When blood pressure rises in the portal vein, it is referred to as portal hypertension. Your abdomen houses the portal vein. The hepatic artery is responsible for transporting blood from the digestive organs (colon, sigmoid, stomach, pancreas and spleen) to the liver.
The liver acts as a filter, removing impurities from the circulation. Afterward, the blood returns to the heart, then back into the general circulation to be used by the body. Those with liver disease can experience a blockage of blood flow through the liver, which raises the blood pressure in the portal vein.
The elevated pressure in the portal veins caused by portal hypertension disrupts the body’s natural ability to pump blood. Blood bypasses the liver. The body produces new channels for the blood to travel through, notably to the stomach and esophagus.
These veins get swollen and twisted. As they swell up, the risk of rupture due to the extra strain increases. Treatment is needed to keep them from exploding. Internal bleeding can be lethal. Other body parts where blood vessels may develop and enlarge include the abdomen or rectum.
Common Portal Hypertension Causes
Portal hypertension usually results from cirrhosis. In cirrhosis, a kind of liver disease, scar tissue usually replaces functioning liver tissue. This scar tissue can obstruct blood flow and raise blood pressure within the portal vein.
Cirrhosis can develop as a result of the following factors:
- Excessive alcohol consumption
- Fatty liver disease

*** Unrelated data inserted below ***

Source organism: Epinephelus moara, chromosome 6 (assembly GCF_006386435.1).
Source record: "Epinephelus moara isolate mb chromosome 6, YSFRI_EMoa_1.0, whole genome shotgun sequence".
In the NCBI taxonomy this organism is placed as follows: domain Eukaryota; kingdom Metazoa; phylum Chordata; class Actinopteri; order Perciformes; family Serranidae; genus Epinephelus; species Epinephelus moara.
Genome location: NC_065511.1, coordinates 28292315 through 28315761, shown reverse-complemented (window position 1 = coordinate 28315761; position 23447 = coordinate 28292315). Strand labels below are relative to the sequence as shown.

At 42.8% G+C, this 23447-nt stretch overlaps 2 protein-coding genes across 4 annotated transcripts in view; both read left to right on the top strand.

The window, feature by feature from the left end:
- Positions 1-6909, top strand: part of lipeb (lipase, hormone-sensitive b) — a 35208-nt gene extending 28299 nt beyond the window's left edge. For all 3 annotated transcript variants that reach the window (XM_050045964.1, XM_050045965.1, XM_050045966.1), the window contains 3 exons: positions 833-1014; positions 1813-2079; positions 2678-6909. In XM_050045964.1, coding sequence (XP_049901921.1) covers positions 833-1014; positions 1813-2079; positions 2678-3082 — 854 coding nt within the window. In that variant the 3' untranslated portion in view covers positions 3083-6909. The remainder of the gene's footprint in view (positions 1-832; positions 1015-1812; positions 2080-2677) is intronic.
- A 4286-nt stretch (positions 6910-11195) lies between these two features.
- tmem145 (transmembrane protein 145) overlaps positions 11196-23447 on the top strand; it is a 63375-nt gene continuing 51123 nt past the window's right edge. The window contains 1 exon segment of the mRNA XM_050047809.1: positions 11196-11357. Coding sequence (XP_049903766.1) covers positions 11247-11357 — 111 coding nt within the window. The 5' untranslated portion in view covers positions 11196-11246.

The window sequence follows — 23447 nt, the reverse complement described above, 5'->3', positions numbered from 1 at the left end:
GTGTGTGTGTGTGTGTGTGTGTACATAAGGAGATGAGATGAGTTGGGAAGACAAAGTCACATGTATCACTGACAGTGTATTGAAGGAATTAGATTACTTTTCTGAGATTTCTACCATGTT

- Infections caused by chronic hepatitis
- Liver congestion caused by chronic heart failure
- Liver congestion caused by chronic heart failure autoimmune diseases like primary biliary cirrhosis and primary sclerosing cholangitis
- Usage of specific drugs over extended periods (for example, certain antibiotics, methotrexate and nonsteroidal anti-inflammatory medicines)
Also, a blood clot can form in the portal vein and cause portal hypertension, as can cystic fibrosis, badly developed bile ducts and iron buildup in the body.
Another common cause is schistosomiasis, a parasitic infection especially prevalent in third-world nations.
Seek Medical Help Immediately if You Think You Have Portal Hypertension
This is not a complete list of portal hypertension causes. You must seek help from a gastrointestinal specialist if you notice blood in your feces or the toilet after going to the bathroom, cough up blood, experience sudden abdominal swelling or any other symptom that could be linked to this potentially fatal health condition. Dr. Dmitri Alden is highly experienced in treating portal hypertension. Please schedule an appointment with him for a diagnosis as soon as you can.